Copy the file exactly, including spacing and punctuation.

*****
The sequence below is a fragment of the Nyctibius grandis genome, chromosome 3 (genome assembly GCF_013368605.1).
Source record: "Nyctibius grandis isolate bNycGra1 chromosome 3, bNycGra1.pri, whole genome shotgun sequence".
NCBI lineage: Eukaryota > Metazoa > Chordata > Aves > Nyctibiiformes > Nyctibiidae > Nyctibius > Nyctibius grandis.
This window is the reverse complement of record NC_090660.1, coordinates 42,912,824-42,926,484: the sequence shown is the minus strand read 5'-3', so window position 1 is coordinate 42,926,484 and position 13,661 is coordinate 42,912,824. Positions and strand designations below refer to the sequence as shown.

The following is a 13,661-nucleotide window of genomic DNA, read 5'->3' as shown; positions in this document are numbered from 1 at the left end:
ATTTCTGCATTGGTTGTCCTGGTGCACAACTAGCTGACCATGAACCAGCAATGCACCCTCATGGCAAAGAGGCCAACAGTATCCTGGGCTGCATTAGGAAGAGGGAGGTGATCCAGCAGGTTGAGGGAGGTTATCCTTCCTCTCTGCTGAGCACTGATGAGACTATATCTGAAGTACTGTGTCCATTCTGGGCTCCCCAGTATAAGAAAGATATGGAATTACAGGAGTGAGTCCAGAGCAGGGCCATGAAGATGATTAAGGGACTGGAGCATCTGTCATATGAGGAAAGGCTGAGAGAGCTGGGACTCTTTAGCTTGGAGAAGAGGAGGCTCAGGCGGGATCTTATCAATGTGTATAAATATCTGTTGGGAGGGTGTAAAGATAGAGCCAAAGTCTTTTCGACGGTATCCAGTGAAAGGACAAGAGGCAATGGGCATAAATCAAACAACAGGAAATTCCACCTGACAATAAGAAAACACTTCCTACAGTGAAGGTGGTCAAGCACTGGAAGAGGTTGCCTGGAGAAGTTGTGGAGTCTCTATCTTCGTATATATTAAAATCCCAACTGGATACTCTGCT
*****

The sequence below is a fragment of the Nyctibius grandis genome, chromosome 3 (genome assembly GCF_013368605.1).
Source record: "Nyctibius grandis isolate bNycGra1 chromosome 3, bNycGra1.pri, whole genome shotgun sequence".
NCBI lineage: Eukaryota > Metazoa > Chordata > Aves > Nyctibiiformes > Nyctibiidae > Nyctibius > Nyctibius grandis.
This window is the reverse complement of record NC_090660.1, coordinates 42,912,824-42,926,484: the sequence shown is the minus strand read 5'-3', so window position 1 is coordinate 42,926,484 and position 13,661 is coordinate 42,912,824. Positions and strand designations below refer to the sequence as shown.

The following is a 13,661-nucleotide window of genomic DNA, read 5'->3' as shown; positions in this document are numbered from 1 at the left end:
ATTTCTGCATTGGTTGTCCTGGTGCACAACTAGCTGACCATGAACCAGCAATGCACCCTCATGGCAAAGAGGCCAACAGTATCCTGGGCTGCATTAGGAAGAGGGAGGTGATCCAGCAGGTTGAGGGAGGTTATCCTTCCTCTCTGCTGAGCACTGATGAGACTATATCTGAAGTACTGTGTCCATTCTGGGCTCCCCAGTATAAGAAAGATATGGAATTACAGGAGTGAGTCCAGAGCAGGGCCATGAAGATGATTAAGGGACTGGAGCATCTGTCATATGAGGAAAGGCTGAGAGAGCTGGGACTCTTTAGCTTGGAGAAGAGGAGGCTCAGGCGGGATCTTATCAATGTGTATAAATATCTGTTGGGAGGGTGTAAAGATAGAGCCAAAGTCTTTTCGACGGTATCCAGTGAAAGGACAAGAGGCAATGGGCATAAATCAAACAACAGGAAATTCCACCTGACAATAAGAAAACACTTCCTACAGTGAAGGTGGTCAAGCACTGGAAGAGGTTGCCTGGAGAAGTTGTGGAGTCTCTATCTTCGTATATATTAAAATCCCAACTGGATACTCTGCT